but this was not the territorys thunderkiller.
the nomadic thinkerkiller watched her through eyes linked to a more cunning
brain than his cousins. using a deliberate flanking angle in back
of her tree, he hid from her view and downwind from her keen sense of
smell: coldly calculated. unlike the vanishing species of thunderkillers,
thinkerkiller loved the thrill of the hunt more than the taste of the
kill. today, as always, his creeping approach was no more than that of
an ocean breeze.
the predator stood frozen in his crouch, watching casually, stretching
his game to a climactic orgy of terror. his prey imagined herself hidden
as she lay still under the ferns, but he sensed her growing fear and was
delighted. wanting her to see him before he dove, he dipped lower, like
a machine, and tried to drill the invisible essence of his stare directly
into her brain.
finally, when she refused to shift, he could wait no more. he took a single
step with his gigantic clawed foot, silent, cautious, not taking his eyes
from the back of her skull; savoring that brief climactic moment he loved
best-that floating space of time between the end of the hunt and the beginning
of the attack.
then suddenly the insects hushed and forest sounds died all around. grandmothers
fear peaked beyond her control. she jerked her heavy head off the ground
as if its weight were nothing. to her left and right she scanned, frantic,
confused, for she could still neither hear nor see an intruder. panic
and uncertainty rolled her golden eyes in all directions.
then, as she stretched her short neck to look beyond her tree, she saw
him! he was close! his huge eyes seemed like orange moons. his perverted
face seemed to grin as his jaws parted wider and from tightly drawn jowls
dripped great drops of saliva, falling for a great distance to buckle
the leaves of the ferns. she shrieked with fright and started to rise,
but she was old and slow.
springing with both back legs the thinkerkiller heaved his tonnage with
lightning speed. grandmother turned her lethal frill and long nose horn
toward him, hoping for a gut-wrenching stab.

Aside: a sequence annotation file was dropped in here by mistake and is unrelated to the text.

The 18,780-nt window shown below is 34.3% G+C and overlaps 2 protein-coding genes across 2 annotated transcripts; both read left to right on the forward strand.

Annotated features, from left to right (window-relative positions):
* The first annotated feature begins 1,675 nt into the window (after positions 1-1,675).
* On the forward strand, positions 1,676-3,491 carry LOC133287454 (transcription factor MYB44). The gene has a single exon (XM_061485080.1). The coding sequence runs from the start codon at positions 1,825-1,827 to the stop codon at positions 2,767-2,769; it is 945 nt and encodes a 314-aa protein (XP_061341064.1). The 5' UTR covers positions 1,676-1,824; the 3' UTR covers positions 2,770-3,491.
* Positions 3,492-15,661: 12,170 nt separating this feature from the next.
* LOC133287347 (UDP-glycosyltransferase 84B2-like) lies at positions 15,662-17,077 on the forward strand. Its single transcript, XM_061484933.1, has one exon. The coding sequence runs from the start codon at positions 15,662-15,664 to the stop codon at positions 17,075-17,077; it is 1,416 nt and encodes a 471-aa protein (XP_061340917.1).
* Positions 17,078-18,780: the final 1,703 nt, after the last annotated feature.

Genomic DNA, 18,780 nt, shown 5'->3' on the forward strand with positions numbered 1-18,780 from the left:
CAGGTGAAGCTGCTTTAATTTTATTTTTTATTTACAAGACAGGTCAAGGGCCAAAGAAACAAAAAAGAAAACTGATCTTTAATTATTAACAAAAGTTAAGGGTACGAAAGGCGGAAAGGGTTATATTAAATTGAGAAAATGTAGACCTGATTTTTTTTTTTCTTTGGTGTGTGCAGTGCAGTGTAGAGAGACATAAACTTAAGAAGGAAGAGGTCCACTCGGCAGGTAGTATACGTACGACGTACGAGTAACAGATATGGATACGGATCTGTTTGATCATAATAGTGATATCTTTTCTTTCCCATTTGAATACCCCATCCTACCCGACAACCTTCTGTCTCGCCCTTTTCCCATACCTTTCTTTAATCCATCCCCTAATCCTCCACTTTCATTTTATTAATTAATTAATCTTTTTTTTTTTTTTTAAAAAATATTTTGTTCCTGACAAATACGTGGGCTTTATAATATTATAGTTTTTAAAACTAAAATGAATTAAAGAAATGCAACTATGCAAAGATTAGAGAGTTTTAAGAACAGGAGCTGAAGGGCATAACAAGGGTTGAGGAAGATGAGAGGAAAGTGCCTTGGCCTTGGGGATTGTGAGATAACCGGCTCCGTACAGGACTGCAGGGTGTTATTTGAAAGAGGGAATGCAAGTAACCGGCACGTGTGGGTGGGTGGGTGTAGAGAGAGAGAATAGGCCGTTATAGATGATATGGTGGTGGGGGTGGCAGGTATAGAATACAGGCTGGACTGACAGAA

the thinkerkiller didnt attack like a mindless fool, as would the
larger thunderkiller. he was shrewd, cunning, more evolved. her horns
could cause serious damage, even pierce through the protective shields
of rib-like bone that lie beneath the thick skin of his chest and belly.
he wanted no part of her defenses. cleverly, he sprang over her offering
and came about on her unprotected right, his tiny forearms appearing useless
as they flailed the air like an infants. he landed with thunderous
vibration and his gigantic feet cut deeply into the soft ground as he
skidded and spun to a halt.
perfectly timed. in an explosion of flying earth and moss, he whirled
toward her with surprising grace, dipped his head, and lunged for her
body. in one fluid motion he sank his teeth into her thick hide. she screamed
in agonized response and he locked closed his jaws, tightening until he
felt all his fangs connect.
rib bones shattered. instantly the sharp claws on his forelegs began frenzied
tearing, exposing her soft entrails. grandmother screamed with torment
and in battle-answer swung her arsenal to gore him in his massive shoulder,
puncturing deeply into his muscle.
a bloodless wound. he roared and released, but then struck anew at her
exposed viscera. again, she swung with her horn, but it was a feeble gesture.
life was leaving her.
enraged at her painful counter attack the great carnivore never let up